RATU SIR LALA SUKUNA
WISDOM, WAR AND PEACE
Many things in our country had to be changed, corrected and restored after 16 years of authoritarian rule and decision-making by the last government.
We have started to address and implement a large number of these since your People’s Coalition came to office in late December.
This month has seen three key decisions take effect.
We introduced for the first time an annual holiday to honour the early Girmitiyas and their descendants comprising about 32 per cent of our population.
Last week the Great Council of Chiefs was reborn after being closed down by the former rulers.
Today we officially revive the annual celebration to mark the life and achievements of Ratu Sir Lala Sukuna. It had been removed for no reason from the national calendar.
It is my honour to share this message about a high chief who truly belongs in our pantheon of leaders.
In Ratu Sukuna’s case his inherent intelligence and abilities came with all the mana and authority of those born into the ranks of chiefly leadership. He was widely respected and revered. To some he was a virtual demigod.
There is plenty of coverage and comment in the media about the diverse details of his outstanding career.
I will concentrate in this message on just two aspects of his storied life.
• How, through his patient application of chiefly persuasion, the indigenous people agreed to relinquish control of their land to a special board set up by the government. Their decision was unprecedented. It brought extensive benefits to the nation and created a foundation for nationhood and development.
• His exploits in the First World War, touching on the deeds and fears of the 27-year-old who elected to go to the front line in one of the world’s most devastating wars. I have included some of his experiences as a soldier not usually covered in mainstream media. When you read these you will recognize the extent of his heroism.
Ratu Sukuna saw with clarity that the arrival and settlement of the Girmitiya from India had transformed Fiji into a multi-ethnic, multi-cultural country.
He knew the ethos and functions of government should be adapted to meet the livelihood needs of the Girmitiya descendants, many of whom were farmers.
Their ability to thrive for the long term would depend on their continued access to land.
The high chief had to balance these realities with the Fijian right of ownership over land that, to them, was “absolute and indestructible”.
In the Legislative Council in October 1933, Ratu Sukuna highlighted that the Indian agricultural community was Fiji’s greatest producer of sugar, central to the country’s biggest and most stable industry.
The Girmitiya descendants had provided a “striking demonstration” of what individual effort in agriculture could achieve in the face of many obstacles.
The Indian community, he said, was undoubtedly a great economic asset to the colony and their aspirations and interests were of vast importance to all.
Ratu Sukuna, speaking as a member of the Council of Chiefs, pronounced, “…we regard the Indian desire for more permanent tenancy as a natural and legitimate consequence of an agricultural community settling in any country”.
He added that the Council of Chiefs and the “new Fijian liberal element” would favourably consider setting aside tracts of land for the settlement of those Indians dispossessed through the also legitimate desire of the landowners to take up economic cultivation.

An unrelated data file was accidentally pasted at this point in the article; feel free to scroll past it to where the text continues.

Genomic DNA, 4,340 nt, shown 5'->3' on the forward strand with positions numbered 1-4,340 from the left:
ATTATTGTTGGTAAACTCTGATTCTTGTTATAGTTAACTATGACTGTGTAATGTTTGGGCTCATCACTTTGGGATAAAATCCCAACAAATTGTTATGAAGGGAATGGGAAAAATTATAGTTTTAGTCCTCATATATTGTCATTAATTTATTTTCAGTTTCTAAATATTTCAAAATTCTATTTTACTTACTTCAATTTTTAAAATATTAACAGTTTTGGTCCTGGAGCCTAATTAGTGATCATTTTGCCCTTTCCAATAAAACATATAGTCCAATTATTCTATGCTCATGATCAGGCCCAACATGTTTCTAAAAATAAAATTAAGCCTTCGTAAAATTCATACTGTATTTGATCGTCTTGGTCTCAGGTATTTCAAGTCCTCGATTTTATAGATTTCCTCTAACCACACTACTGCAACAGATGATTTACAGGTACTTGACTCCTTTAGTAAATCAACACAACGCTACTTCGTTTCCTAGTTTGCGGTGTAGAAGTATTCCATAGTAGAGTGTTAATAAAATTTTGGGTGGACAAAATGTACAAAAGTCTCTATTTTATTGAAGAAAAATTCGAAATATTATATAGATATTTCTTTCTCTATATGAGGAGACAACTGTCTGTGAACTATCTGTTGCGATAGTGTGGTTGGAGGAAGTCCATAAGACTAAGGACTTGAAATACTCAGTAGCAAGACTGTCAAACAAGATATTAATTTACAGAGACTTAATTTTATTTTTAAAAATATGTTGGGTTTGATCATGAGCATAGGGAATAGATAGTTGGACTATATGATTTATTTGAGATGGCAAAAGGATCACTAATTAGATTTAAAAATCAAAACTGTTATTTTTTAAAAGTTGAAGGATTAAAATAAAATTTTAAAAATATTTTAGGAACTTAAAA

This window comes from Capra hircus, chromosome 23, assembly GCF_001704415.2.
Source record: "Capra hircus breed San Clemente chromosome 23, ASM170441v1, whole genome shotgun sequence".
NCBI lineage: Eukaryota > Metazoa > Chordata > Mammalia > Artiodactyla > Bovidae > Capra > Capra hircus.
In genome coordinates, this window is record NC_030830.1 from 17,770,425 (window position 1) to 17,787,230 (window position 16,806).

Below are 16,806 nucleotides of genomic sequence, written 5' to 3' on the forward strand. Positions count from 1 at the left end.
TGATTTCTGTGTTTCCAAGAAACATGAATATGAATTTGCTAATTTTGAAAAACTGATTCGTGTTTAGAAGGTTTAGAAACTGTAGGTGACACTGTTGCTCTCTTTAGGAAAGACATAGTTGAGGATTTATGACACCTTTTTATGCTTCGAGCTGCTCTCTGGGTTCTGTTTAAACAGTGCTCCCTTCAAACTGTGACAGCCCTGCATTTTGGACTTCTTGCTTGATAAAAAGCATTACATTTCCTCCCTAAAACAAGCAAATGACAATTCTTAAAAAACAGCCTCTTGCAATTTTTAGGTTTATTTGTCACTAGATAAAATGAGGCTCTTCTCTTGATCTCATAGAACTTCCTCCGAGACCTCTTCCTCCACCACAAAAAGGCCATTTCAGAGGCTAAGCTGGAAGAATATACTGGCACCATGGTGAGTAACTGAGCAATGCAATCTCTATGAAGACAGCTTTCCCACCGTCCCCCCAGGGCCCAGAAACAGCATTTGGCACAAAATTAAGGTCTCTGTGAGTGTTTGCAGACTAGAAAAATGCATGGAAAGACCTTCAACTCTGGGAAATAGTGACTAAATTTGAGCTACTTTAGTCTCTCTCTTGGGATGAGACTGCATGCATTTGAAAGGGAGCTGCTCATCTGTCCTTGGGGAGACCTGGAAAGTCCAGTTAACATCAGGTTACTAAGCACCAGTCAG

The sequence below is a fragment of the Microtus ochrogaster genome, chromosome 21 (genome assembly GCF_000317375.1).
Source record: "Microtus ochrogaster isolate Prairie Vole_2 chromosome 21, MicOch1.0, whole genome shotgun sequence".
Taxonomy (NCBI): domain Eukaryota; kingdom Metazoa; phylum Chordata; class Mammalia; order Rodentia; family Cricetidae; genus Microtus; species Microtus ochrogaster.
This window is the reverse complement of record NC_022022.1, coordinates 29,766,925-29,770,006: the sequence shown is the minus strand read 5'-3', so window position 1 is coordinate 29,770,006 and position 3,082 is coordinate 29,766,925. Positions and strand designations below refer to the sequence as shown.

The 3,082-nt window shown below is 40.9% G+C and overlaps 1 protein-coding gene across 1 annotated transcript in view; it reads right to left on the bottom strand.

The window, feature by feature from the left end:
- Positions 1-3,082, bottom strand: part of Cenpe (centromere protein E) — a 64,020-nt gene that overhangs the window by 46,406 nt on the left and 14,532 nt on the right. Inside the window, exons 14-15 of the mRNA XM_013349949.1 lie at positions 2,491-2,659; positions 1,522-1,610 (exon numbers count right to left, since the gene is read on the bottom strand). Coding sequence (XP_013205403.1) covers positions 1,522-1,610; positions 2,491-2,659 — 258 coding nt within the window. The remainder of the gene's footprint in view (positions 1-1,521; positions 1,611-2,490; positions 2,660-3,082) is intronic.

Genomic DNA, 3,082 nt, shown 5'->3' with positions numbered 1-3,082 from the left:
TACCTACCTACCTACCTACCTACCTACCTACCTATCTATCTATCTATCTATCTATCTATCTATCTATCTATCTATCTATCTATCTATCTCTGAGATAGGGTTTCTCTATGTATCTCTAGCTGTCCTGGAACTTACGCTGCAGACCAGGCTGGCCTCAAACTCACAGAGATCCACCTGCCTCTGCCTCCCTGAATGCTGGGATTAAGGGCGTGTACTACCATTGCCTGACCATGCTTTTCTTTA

In a 1936 speech to the Council of Chiefs, Ratu Sukuna emphasized that the foremost consideration of any Fijian is land; it was also the basis of happiness.
He went on to praise the Indians who were continuously striving to better themselves. They shouldered many burdens that helped Fiji…much money had been derived from them from rent. A large proportion of Fiji’s prosperity came from their labour.
Ratu Sukuna drew on the Biblical story of the talents.
“Whosoever utilizes what is given him will be given more. He who fails to use what he has will lose all that he hath.”
He asserted it was the bounden duty of landowners to utilize what they possessed for the benefit of all. He argued that should a landowner’s holding be more than he could utilize, he should lease the surplus to those who could make use of it.
In the same meeting of the Council of Chiefs, Ratu Sukuna stressed: “It is our unanimous desire that Fijians should thrive and grow in education. We wish them to earn and save money, to use their lands, and to live peacefully with all. Hence it is our duty to show those who we lead the straight and narrow path. We cannot, in these days, adopt an attitude that will conflict with the welfare of those who, like ourselves, wish only to live peacefully and increase the wealth of the colony. We are doing our part here and so are they. We wish to live; they do the same…if other communities are poor, we too remain poor.
If they prosper, we also will prosper.”
Ratu Sukuna was setting the scene for what was to follow.
There was a major problem that also influenced his thinking. The system of leasing out native land was often chaotic, haphazard and corrupt. This was another pressing reason for the reform he was now thinking about.
He started talking to the colonial government hierarchy and a plan took shape. It was innovative and unique and won the backing of the Council of Chiefs.
Ratu Sukuna then began what was to become a mighty effort to achieve community-wide agreement on a critical national issue. Nothing like it had ever been attempted in Fiji or the British Empire.
The high chief embarked on a campaign to visit all the Fijian provinces, convening meetings in village after village. Sometimes he travelled by road. But more often he ventured by foot along tracks and pathways. Punts or horses were used when necessary.
Ratu Sukuna talked to the villagers, sometimes long into the night, about surrendering control of their land to a new board to be formed by the government. It would take responsibility, on their behalf, for leasing and managing the land. He spoke with calm deliberation and patience.
On occasion he would make return visits to certain villages where doubts persisted and go over the same issues again and again.
Then, finally, it was done. He had negotiated a consensus that applied to every landowning unit. It was a monumental accomplishment.
In 1940 the Legislative Council approved the Native Land Trust Board Act. Authority for dealing with native land was to be vested in the new Native Land Trust Board (NLTB). This would create greater efficiency, transparency and legal certainty over leases.